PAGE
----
the same bias, you might even compare the results fairly without
ever estimating and correcting the bias. But you always do
want to let your audience know that you recognize the bias
(so the wiser ones don't think you are an ignoramus).

>
>I have an ulterior motive for posting this -

--
Rich Ulrich

RichD

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Oct 23, 2021, 8:18:52 PM10/23/21
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Forgot about this one -

On October 9, Rich Ulrich wrote:
>>>>>> Given a population of unemployed persons, i.e. names
>>>>>> and phone numbers. You wish to construct a histogram
>>>>>> of # of persons vs. time (# of days) out of work.
>>>>>> Stats 101, right?
>>>>>> Call some random subset of the list, ask them: when
>>>>>> were you laid off? Assuming the sample is unbiased,
>>>>>> it will satisfy the conditions.
>
>>>>> Well, the number represents what it represents.
>>>>> It is only a mis-report of you mis-report it.
>>> My position is that you can collect and report information for
>>> any numbers that might be interesting.

That's essentially the philosophy of science.

Every experiment is correct, in the sense that it is what it is. Start
with initial conditions, observe the results. Ask a question of nature,
she answers. She doesn't care about your confusion.

First, one must specify a hypothesis to be tested, and desired inference
to be drawn. One assesses experimental design correctness according
to whether the experiment meets these goals.

Let's recap: we want to learn the distribution of unemployed persons vs.
days out of work.

We are given a list of unemployed persons, i.e. names
and phone numbers. Presumably, the list is complete. We call
a sample, ask: how many days since you were you laid off?
Couldn't be simpler.

Later, perhaps, one might predict, probabilistically, how much time a
newly unemployed will require to find new work.

A reviewer objects. Those longer unemployed, will have a greater chance of
getting a call (or repeat calls). Therefore, the methodology is flawed; the
sample isn't unbiased. Hence the desired inference is invalid.

I find this objection spurious. Of course, the longer one is unemployed, the
greater chance of being sampled! That's inherent to the experiment, not a
defect. If Joe is out of work 100 days, the only question is whether he gets a
call, and whether 100 goes into the data. It doesn't matter if he was also
sampled 50 days ago.

The goal isn't to estimate the chance a person might receive a call, during
his lifetime, so to speak. That would be another hypothesis, another experiment.

Correct?

--
Rich

Rich Ulrich

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Oct 24, 2021, 1:39:57 PM10/24/21
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On Sat, 23 Oct 2021 17:18:50 -0700 (PDT), RichD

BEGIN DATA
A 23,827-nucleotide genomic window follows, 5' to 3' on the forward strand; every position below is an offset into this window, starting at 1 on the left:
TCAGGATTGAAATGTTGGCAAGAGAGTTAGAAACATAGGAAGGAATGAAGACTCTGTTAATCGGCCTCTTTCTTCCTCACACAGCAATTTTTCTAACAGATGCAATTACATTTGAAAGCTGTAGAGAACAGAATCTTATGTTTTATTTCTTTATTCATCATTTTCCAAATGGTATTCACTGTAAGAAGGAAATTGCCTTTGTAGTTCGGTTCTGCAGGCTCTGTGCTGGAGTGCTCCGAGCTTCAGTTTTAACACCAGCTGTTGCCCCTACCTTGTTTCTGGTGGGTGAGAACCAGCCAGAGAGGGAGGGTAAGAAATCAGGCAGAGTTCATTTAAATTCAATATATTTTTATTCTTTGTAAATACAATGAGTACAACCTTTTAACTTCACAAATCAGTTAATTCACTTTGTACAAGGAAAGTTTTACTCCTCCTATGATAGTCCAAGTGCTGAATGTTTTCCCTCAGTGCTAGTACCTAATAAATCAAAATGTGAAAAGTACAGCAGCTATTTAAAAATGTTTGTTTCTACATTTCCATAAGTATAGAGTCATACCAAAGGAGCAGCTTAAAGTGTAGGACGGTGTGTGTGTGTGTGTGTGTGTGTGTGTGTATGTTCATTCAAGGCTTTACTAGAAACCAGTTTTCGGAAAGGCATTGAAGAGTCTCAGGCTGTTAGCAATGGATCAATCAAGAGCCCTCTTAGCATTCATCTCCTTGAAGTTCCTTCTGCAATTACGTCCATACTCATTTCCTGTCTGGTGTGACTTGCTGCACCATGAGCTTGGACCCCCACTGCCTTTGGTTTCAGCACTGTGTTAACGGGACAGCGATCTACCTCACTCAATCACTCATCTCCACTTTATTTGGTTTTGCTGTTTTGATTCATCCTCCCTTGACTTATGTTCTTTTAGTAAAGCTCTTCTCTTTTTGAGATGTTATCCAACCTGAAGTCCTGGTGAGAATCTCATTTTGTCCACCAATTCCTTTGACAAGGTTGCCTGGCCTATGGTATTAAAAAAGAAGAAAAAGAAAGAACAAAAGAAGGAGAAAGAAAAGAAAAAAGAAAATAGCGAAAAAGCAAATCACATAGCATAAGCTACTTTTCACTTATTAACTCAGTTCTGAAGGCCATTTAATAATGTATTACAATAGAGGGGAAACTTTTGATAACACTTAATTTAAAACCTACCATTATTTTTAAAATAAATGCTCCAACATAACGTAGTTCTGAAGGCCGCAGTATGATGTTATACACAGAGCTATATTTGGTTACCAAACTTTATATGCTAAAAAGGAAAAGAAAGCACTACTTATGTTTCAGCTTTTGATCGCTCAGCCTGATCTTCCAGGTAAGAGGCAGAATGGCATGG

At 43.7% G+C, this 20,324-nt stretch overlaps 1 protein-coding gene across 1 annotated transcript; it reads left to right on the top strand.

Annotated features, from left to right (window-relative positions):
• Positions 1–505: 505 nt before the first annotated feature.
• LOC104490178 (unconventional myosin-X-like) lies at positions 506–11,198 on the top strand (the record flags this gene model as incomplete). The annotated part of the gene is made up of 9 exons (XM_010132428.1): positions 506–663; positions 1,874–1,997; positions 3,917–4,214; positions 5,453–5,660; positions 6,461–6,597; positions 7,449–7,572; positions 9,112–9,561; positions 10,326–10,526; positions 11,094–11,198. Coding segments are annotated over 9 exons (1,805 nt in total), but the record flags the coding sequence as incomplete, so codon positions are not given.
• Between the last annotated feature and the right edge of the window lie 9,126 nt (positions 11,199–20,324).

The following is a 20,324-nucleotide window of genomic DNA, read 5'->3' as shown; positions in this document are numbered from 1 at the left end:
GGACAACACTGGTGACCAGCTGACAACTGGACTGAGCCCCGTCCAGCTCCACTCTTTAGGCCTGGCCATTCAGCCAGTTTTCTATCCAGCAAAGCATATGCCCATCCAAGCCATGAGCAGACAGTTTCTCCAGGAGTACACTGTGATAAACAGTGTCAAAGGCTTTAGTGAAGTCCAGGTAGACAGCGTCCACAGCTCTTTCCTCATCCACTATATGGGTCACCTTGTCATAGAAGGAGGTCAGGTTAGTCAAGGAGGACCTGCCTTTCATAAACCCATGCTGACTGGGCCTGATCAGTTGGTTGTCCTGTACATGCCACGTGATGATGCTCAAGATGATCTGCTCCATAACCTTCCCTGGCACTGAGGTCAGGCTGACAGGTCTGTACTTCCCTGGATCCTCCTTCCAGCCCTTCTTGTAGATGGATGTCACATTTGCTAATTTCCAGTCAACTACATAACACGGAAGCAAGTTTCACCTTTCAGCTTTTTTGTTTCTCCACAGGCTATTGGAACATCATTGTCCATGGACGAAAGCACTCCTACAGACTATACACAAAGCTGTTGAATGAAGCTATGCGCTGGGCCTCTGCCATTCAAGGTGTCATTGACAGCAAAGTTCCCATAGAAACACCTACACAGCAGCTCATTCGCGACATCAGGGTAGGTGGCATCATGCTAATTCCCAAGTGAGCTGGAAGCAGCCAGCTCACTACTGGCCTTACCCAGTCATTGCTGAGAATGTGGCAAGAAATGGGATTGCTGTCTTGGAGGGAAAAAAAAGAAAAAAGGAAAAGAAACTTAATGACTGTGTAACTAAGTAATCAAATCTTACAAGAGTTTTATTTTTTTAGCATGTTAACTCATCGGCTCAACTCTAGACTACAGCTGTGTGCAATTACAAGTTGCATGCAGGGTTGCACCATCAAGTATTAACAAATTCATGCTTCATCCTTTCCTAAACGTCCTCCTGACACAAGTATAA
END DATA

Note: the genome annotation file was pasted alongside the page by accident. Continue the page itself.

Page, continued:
<r_dela...@yahoo.com> wrote:

>
>
>Every experiment is correct, in the sense that it is what it is. Start
>with initial conditions, observe the results. Ask a question of nature,
>she answers. She doesn't care about your confusion.
>
>First, one must specify a hypothesis to be tested, and desired inference
>to be drawn. One assesses experimental design correctness according
>to whether the experiment meets these goals.
>
>Let's recap: we want to learn the distribution of unemployed persons vs.
>days out of work.

Ahem. What is your "hypothesis to be tested" or "desired
inference to be drawn"? A "distribution" is mum on that.

>
>We are given a list of unemployed persons, i.e. names
>and phone numbers. Presumably, the list is complete. We call
>a sample, ask: how many days since you were you laid off?
>Couldn't be simpler.
>
>Later, perhaps, one might predict, probabilistically, how much time a
>newly unemployed will require to find new work.

Ay, there's the rub.

"When someone is fired or quits a job, how long do they
stay unemployed?" That's neither hypothesis nor inference.
It asks for a description.

But it is an "interesting" question -- An ordinary person
might assume was being answered by that "distribution"
mentioned earlier, but it is not. That is why there was
a post.

IN THE REAL WORLD -- A better starting point is the
list of people with the time they register as "unemployed."
That suggests limitations: Not everyone registers; and
no one registers (US) if they expect a new job quickly.

And in the US, you can drop off the rolls of "unemployed"
after some time or lack of effort to find a job.

Otherwise, you could survey and ask EVERYONE if they
have ever been unemployed, and for how long, for some
previous time period. That suffers from errors of memory,
among other problems, but it direct attack on the
question that most people assume is being answered.

--
Rich Ulrich